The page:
124Consolidation Activities- Grammar6 VocabularyGrammarTranslationIntegrated skillsOral activitiesWritingListeningThe active voice is used because the subject of the sentence is the one who performs the action.
125Consolidation Activities- Grammar7 VocabularyGrammarTranslationIntegrated skillsOral activitiesWritingListeningThe present continuous tense is used because “these days” refers to a period of time in which an action is continuously being performed.
126Consolidation Activities- Grammar8 VocabularyGrammarTranslationIntegrated skillsOral activitiesWritingListening“In two days” refers to sometime in the future.
127Consolidation Activities- Grammar9 VocabularyGrammarTranslationIntegrated skillsOral activitiesWritingListeningThe adverb “recently” is a marker of present perfect tense.
128Consolidation Activities- Grammar10 VocabularyGrammarTranslationIntegrated skillsOral activitiesWritingListening2. SubordinationSubordination (abbreviated variously subord, sbrd, subr or sr) is a complex syntactic construction in which one or more clauses are dependent on the main clause. Dependent clauses are also called “subordinate clauses”.Subordinate clauses are introduced by a subordinating conjunction, such as, after, although, as much as, as long as, as soon as, because, before, if, in order that, lest, since, so that, than, that, though, unless, until, when, whenever, where, wherever, whether, and while, etc.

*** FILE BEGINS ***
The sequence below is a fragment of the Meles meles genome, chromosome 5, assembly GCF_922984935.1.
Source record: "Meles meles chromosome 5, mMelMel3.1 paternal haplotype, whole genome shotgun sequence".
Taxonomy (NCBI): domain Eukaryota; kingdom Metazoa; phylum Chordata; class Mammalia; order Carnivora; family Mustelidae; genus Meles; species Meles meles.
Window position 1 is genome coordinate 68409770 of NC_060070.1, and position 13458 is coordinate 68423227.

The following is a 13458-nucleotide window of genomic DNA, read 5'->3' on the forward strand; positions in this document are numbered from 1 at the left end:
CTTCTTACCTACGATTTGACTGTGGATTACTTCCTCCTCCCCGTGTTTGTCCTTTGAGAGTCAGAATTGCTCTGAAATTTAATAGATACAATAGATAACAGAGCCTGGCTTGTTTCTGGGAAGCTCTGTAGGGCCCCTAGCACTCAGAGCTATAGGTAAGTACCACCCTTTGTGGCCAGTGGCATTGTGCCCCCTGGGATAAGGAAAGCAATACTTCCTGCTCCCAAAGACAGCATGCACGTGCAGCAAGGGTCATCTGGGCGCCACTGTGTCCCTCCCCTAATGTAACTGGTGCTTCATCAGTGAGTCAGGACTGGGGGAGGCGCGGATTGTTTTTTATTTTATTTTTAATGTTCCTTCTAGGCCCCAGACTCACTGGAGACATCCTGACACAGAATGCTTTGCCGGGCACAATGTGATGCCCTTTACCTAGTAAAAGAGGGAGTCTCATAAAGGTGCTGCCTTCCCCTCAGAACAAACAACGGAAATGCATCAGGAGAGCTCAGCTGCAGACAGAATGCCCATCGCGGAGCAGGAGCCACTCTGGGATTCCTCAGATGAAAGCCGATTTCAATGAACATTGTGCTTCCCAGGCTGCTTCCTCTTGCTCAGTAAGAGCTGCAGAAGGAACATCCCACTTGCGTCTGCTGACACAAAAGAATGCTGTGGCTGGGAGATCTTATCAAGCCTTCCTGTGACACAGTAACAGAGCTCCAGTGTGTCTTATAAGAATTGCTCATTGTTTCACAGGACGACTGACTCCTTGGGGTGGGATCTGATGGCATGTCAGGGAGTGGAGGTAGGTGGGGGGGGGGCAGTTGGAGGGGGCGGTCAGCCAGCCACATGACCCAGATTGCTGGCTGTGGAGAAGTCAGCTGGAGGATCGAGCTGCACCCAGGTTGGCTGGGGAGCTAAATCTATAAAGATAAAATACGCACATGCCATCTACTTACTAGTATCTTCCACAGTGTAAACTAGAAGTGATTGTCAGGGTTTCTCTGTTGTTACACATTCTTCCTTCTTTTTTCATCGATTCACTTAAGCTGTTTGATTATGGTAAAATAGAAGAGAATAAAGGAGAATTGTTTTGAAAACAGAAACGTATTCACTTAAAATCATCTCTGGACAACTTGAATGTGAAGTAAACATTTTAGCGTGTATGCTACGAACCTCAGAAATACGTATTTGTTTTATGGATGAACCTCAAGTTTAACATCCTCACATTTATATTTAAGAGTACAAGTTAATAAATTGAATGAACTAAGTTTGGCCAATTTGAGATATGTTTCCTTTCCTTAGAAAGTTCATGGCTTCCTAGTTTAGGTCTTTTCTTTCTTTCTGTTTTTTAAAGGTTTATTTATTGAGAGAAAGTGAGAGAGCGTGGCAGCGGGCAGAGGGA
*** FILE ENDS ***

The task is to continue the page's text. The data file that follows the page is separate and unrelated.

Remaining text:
129Consolidation Activities- Grammar11 VocabularyGrammarTranslationIntegrated skillsOral activitiesWritingListeninge.g.I don’t know if George is awake yet.George overslept because his alarm clock was broken.
130Consolidation Activities- Grammar12 VocabularyGrammarTranslationIntegrated skillsOral activitiesWritingListeningPracticeJoin the two sentences into one, using the words and phrases given.in order that unless as since when until1. You will hurry up. You will miss the bus.You will miss the bus unless you hurry up.2. No one is against the proposal. We will adopt the proposal.Since no one is against the proposal, we will adopt it.